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Canadian Respiratory Journal
Volume 22 (2015), Issue 6, Pages 341-347
Original Article

Investigation of Occupational Asthma: Do Clinicians Fail to Identify rRelevant Occupational Exposures?

Carlo de Olim,1 Denis Bégin,2 Louis-Philippe Boulet,3 André Cartier,1 Michel Gérin,2 and Catherine Lemière1

1Hôpital du Sacré-Coeur de Montréal;, Canada
2Department of Environmental and Occupational Health, ESPUM, Université de Montréal, Montréal, Canada
3Institut Universitaire de cardiologie et de pneumologie de Québec, Université Laval, Québec, Québec, Canada

Copyright © 2015 Hindawi Publishing Corporation. This is an open access article distributed under the Creative Commons Attribution License, which permits unrestricted use, distribution, and reproduction in any medium, provided the original work is properly cited.


BACKGROUND: Specific inhalation challenges (SIC) enable the identification of the agent responsible of occupational asthma (OA). A clinician may fail to identify a specific agent in the workplace, which may potentially lead to a misdiagnosis. The expert assessment method performed by an occupational hygienist has been used to evaluate occupational exposures in epidemiological studies.

OBJECTIVE: The broad aim of the present study was to evaluate the contribution of an expert assessment performed by an occupational hygienist to the diagnosis of OA. The specific aim was to compare work-place exposures identified by an occupational hygienist and by chest physicians in subjects with positive SICs and subjects with asthma, but with a negative SIC.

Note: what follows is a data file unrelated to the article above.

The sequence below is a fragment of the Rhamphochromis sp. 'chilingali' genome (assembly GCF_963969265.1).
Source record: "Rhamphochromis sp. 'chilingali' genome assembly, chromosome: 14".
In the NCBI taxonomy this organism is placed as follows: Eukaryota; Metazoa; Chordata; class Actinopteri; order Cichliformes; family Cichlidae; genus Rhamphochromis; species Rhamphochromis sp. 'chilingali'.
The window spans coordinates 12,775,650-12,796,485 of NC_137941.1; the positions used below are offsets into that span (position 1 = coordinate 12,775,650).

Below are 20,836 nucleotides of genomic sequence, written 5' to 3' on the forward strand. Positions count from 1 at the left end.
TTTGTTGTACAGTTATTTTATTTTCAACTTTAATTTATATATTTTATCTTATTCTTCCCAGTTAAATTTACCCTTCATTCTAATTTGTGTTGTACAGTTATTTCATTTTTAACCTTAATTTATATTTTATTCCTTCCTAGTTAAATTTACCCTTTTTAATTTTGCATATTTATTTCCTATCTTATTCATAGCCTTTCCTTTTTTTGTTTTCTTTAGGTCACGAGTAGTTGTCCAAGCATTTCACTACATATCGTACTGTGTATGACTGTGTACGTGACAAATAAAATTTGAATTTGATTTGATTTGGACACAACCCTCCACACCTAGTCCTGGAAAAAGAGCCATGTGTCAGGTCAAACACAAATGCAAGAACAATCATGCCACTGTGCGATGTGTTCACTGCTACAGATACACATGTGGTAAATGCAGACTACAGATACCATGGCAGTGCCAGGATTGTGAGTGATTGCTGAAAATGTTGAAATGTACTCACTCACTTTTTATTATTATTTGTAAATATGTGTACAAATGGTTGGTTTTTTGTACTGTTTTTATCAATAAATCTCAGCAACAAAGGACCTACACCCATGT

METHODS: SICs were performed in 120 cases: 67 were positive and 53 were negative. A clinician assessed occupational exposures to sensitizers during a routine clinical evaluation preceding the performance of the SIC. An expert assessment of occupational exposures was performed by an occupational hygienist blind to the result of the SIC.

RESULTS: The occupational hygienist identified the causal agent in 96.7% of the 61 cases of positive SIC. In 33 (62.3%) cases of negative SICs, the occupational hygienist identified ≥1 sensitizing agent(s) that had not been identified by the clinician.

CONCLUSION: The hygienist identified the causal agent in almost all subjects with OA. In contrast, the clinician failed to identify potential exposures to sensitizers in >60% of the negative SIC subjects, which may have resulted in some subjects being misdiagnosed as not having OA.